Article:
When I find myself hankering for a specific item of food, there is little point trying to occupy my mind with much else until the desire has been fulfilled. Great bread fresh out of the oven, lacquered with a knob of melting butter, topped with a quality deep meaty filling and a slick of mustard, and you have have something close to what my daydreams are made of.
Paul Hollywood has a great recipe for barm cakes (originating from the Northwest) in How to Bake which I’ve used here, the bread more widely recognised as baps, flour rolls, soft rolls, and so on. They’re compact, hold a filling well and provide more bite than usual loaf bread whilst still remaining soft.
To finish the rolls I’ve stuffed them with quality cured ham, chopped capers and a dollop of indulgence in the form of Maille black truffle and Chablis mustard. Think of a whisp of heat coupled with the unmistakable presence of truffle, creating an unparalleled pairing with the rest of the porky and piquant goodness.
You can find this flavour of the mustard (along with more than 60 new variants) from La Maison Maille Boutique – a beautiful little store situated in the Piccadilly Arcade in the West End, and their first International Boutique which opened this October. This mustard is sold in a stone pot which once empty, you can take back to get refilled.
Soft bread rolls with ham and truffle mustard
Makes 12 – 13 rolls
500g strong white bread flour, plus extra for dusting
40g caster sugar
10g instant yeast
40g unsalted butter, softened
320ml cold water
Good quality ham, ham hock, or other quality meat filling
(enough for as many rolls as you wish to fill)
Maille black truffle and Chablis mustard
Put the flour in a large bowl. Add the salt and sugar to one side and the yeast to the other. Add the butter and ¾ of the water, and turn the mixture round with a wooden spoon or your fingers.
Continue to add water a little at a time until you’ve picked up all the flour from the sides of the bowl. You may not need to add all the water, or you may need to add a little more – you want dough that is soft but not soggy. Use the mixture to clean the inside of the bowl, folding the edges into the middle. Keep going until the mixture forms a rough dough.
Tip the dough onto a lightly floured surface. Knead for 10 minutes, working through the initial wet stage until the dough starts to form a soft and smooth skin.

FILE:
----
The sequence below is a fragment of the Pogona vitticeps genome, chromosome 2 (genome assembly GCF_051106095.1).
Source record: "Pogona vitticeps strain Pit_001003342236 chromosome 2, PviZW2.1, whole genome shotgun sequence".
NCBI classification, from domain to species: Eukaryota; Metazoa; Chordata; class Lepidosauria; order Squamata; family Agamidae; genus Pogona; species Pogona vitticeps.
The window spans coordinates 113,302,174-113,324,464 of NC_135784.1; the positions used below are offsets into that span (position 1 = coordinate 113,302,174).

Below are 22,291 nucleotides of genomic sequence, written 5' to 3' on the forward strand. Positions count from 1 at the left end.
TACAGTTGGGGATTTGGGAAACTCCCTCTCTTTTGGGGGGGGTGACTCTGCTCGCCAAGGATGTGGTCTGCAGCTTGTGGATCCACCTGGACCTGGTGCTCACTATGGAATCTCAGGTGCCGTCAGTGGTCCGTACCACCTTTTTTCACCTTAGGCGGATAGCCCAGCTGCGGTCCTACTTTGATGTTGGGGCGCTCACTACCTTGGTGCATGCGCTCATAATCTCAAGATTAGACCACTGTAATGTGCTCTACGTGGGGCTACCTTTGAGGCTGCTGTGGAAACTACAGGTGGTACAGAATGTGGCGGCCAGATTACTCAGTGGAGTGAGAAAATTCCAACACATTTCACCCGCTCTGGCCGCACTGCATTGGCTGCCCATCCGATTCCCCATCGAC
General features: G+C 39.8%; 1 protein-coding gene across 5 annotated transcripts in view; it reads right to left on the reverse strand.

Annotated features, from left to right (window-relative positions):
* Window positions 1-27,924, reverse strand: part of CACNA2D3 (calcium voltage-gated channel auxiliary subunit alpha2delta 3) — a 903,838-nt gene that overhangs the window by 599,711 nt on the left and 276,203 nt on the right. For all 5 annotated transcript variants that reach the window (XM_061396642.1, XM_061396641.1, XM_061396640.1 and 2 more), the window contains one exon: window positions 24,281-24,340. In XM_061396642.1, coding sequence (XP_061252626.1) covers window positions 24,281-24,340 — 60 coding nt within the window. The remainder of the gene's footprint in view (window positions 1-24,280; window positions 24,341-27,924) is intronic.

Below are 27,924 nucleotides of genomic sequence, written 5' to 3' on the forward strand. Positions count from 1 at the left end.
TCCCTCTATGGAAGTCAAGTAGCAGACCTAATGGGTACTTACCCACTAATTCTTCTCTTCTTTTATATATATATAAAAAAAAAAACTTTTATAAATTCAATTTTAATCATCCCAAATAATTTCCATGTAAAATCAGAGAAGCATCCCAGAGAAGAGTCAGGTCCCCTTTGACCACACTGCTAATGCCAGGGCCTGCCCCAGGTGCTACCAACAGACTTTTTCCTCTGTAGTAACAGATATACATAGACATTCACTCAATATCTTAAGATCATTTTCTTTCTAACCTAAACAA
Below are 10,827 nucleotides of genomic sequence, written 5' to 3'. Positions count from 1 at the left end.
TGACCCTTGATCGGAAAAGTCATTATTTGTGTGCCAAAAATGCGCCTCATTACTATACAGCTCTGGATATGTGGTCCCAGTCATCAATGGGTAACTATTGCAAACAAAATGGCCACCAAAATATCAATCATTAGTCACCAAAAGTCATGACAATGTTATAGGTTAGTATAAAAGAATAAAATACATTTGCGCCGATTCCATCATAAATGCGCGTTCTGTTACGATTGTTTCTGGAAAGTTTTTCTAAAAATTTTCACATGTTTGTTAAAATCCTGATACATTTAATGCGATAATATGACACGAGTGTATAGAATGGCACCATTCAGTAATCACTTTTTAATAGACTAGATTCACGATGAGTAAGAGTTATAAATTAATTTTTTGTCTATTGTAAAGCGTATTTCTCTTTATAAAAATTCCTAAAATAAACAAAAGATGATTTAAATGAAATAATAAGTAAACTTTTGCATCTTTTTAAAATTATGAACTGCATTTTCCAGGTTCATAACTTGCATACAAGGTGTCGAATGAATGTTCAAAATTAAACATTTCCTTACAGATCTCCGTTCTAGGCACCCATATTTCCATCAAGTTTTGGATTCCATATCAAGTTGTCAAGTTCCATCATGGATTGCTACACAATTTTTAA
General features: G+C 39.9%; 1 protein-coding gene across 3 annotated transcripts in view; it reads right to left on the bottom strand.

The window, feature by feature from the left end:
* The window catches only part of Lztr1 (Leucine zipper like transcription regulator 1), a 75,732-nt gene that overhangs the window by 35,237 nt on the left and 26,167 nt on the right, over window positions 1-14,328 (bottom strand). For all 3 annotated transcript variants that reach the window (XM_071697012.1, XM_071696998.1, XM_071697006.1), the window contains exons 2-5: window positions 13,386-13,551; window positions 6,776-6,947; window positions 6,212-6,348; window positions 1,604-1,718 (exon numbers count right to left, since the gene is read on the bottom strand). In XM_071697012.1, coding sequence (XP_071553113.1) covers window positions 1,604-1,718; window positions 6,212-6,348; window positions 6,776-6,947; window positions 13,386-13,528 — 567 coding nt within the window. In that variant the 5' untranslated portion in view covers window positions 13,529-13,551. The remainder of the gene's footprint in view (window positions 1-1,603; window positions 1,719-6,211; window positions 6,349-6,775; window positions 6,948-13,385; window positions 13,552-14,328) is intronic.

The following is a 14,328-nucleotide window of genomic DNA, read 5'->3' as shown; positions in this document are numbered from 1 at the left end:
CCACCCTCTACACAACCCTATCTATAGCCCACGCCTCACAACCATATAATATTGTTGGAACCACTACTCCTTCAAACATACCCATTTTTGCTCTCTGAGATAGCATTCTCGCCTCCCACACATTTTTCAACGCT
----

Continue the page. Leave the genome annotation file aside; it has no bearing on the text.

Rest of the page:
When it feels smooth and silky, put into a lightly oiled large bowl. Cover with cling film and leave to rise in a warm place until at least doubled in size. This could take anywhere from 1-3 hrs, depending on how the warm the environment is where you put it.
Tip I use a very low oven for this (circa 25C) but you could put it into a warm airing cupboard if you have one.
Once the dough has risen, tip it out onto a lightly floured surface. Fold it inwards repeatedly until all the air is knocked out and the dough is smooth.
Divide the dough into 12 or 13 pieces weighing around 70g each. Shape each one into a smooth ball by placing a cage formed by your hand and the table and moving your hand around in a circular motion, rotating the ball rapidly. The shape comes with practice!
Put the rolls onto a heavily floured surface and leave to rest for 30 minutes. Cover them with large upturned bowls to prevent them drying out. Meanwhile prepare your baking trays, you will need three. Line them with non-stick baking parchment or silicone paper.
Once rested, roll out the dough balls, using a floured rolling pin, until they are twice the size of the original diameter. Lift onto the prepared baking trays, spacing them apart to allow room for spreading, and sprinkle with flour.
Put each tray inside a large clean plastic bag and leave to prove for about 1hr until the dough has doubled in size and springs back quickly if you prod it lightly with your finger. Meanwhile, heat the oven to 210C.
Tip You can also use cling film to cover the trays but if so, ensure you’ve left no gaps and enough room for the dough to rise without pressing against the plastic too much.
When the rolls are nicely risen, light and airy, bake them for around 10 minutes only until you’ve achieved the same colour as in the photographs. Leave them to cool a little on the baking trays.
Keep the ones you don’t plan to eat straight away in a lidded container once completely cool to keep them soft. For the rest and whilst still warm, cut them in half and allow some butter to melt. Add the mustard, layer the meat and top with some of the chopped capers. What joy.